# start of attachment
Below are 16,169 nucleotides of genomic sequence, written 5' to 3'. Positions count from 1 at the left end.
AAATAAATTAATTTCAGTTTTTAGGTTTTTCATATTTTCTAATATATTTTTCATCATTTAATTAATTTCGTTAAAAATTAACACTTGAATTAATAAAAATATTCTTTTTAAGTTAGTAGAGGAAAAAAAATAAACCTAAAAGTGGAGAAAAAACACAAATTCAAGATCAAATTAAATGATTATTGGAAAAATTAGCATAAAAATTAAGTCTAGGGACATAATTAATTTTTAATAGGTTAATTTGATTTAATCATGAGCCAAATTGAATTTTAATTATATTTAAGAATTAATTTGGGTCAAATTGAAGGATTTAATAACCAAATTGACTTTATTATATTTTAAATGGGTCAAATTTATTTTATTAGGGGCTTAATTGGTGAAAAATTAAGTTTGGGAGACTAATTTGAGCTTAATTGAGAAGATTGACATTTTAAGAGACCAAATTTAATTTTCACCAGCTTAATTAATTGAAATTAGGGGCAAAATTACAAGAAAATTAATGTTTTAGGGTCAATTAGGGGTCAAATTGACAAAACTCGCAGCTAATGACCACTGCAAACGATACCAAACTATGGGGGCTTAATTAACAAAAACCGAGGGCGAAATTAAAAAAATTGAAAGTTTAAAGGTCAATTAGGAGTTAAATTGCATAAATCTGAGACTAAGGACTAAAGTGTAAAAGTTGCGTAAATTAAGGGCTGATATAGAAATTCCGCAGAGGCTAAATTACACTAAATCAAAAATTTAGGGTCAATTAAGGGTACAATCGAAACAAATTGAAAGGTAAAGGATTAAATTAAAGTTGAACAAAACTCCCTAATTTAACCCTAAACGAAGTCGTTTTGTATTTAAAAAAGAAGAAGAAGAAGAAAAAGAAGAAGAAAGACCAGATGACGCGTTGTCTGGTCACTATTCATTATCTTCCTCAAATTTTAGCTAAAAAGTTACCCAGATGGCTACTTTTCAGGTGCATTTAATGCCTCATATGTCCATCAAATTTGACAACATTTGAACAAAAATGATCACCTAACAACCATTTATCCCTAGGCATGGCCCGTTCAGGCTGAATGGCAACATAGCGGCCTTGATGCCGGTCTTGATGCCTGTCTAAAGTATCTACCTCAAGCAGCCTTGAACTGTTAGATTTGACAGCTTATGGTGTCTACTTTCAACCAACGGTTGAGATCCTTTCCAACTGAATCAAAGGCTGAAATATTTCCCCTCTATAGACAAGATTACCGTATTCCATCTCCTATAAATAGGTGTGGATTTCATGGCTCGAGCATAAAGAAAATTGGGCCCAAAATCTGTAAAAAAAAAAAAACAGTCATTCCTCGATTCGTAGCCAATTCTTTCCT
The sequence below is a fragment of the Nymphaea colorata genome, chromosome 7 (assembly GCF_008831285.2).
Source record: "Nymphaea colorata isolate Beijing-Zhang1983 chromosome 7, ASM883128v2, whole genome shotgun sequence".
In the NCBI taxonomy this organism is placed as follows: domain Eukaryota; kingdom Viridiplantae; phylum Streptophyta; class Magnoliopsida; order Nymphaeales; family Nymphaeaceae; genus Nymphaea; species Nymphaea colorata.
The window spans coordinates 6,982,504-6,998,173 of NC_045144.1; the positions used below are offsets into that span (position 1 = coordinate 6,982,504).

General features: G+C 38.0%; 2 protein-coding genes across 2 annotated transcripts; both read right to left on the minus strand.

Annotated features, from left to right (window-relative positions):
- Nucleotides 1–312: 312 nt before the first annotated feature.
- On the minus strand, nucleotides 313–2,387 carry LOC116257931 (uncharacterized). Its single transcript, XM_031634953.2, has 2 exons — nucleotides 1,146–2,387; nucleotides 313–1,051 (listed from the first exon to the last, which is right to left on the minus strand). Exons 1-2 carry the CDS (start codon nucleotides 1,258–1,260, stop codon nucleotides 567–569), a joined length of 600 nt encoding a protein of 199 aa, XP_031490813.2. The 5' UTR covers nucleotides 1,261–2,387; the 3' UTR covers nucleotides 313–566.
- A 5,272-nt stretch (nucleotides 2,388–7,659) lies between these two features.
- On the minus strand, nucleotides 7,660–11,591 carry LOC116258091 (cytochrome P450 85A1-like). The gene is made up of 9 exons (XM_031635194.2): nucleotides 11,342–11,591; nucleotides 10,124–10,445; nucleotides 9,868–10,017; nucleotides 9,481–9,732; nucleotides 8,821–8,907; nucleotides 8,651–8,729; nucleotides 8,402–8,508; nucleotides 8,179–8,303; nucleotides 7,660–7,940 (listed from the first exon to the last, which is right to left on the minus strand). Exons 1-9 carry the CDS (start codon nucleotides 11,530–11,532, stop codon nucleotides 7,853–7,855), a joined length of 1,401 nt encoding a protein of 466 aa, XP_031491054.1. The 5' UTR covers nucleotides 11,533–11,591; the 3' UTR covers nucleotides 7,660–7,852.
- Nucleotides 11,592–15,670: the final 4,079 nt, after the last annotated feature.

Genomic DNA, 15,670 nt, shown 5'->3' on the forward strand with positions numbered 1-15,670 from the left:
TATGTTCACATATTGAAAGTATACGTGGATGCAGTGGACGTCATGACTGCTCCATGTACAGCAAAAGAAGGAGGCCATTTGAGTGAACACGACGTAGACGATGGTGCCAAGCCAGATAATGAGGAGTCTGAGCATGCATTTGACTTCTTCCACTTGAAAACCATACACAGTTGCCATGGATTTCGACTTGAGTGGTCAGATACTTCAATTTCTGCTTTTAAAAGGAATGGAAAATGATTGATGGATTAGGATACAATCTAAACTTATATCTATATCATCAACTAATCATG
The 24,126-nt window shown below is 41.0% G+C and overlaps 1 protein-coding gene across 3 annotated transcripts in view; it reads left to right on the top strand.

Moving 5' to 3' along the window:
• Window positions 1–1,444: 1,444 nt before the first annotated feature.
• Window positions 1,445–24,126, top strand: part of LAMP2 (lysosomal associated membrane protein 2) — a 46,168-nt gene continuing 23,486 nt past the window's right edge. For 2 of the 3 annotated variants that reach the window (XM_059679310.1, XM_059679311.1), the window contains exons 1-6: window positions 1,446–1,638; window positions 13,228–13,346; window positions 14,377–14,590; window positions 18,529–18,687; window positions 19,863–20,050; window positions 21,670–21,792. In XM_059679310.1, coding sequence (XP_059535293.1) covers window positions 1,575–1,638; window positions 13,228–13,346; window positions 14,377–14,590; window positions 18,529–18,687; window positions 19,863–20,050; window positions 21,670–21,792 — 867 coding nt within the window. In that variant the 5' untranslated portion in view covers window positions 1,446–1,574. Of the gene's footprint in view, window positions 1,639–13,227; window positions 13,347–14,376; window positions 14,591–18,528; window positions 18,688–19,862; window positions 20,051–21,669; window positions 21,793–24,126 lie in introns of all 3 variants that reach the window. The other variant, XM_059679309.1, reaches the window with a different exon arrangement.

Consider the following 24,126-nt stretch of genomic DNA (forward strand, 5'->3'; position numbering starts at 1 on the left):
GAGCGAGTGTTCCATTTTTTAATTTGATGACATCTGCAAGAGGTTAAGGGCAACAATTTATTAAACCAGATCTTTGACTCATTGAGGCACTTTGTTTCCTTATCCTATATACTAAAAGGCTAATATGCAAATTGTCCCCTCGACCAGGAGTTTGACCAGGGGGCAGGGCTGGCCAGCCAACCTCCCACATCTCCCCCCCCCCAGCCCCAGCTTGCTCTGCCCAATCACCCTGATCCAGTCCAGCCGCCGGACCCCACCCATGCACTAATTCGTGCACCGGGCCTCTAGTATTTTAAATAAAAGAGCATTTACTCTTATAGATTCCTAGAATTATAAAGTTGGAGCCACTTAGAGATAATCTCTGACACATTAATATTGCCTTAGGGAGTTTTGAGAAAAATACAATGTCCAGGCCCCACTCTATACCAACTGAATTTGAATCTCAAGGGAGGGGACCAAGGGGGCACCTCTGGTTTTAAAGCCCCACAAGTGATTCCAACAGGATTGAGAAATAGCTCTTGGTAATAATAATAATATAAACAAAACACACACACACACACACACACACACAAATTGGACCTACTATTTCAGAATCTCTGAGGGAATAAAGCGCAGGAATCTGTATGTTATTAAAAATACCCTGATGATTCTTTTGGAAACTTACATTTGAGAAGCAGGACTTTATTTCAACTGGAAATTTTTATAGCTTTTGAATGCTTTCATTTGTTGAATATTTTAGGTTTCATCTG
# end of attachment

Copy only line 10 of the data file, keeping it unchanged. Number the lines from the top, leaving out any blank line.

- On the minus strand, nucleotides 313–2,387 carry LOC116257931 (uncharacterized). Its single transcript, XM_031634953.2, has 2 exons — nucleotides 1,146–2,387; nucleotides 313–1,051 (listed from the first exon to the last, which is right to left on the minus strand). Exons 1-2 carry the CDS (start codon nucleotides 1,258–1,260, stop codon nucleotides 567–569), a joined length of 600 nt encoding a protein of 199 aa, XP_031490813.2. The 5' UTR covers nucleotides 1,261–2,387; the 3' UTR covers nucleotides 313–566.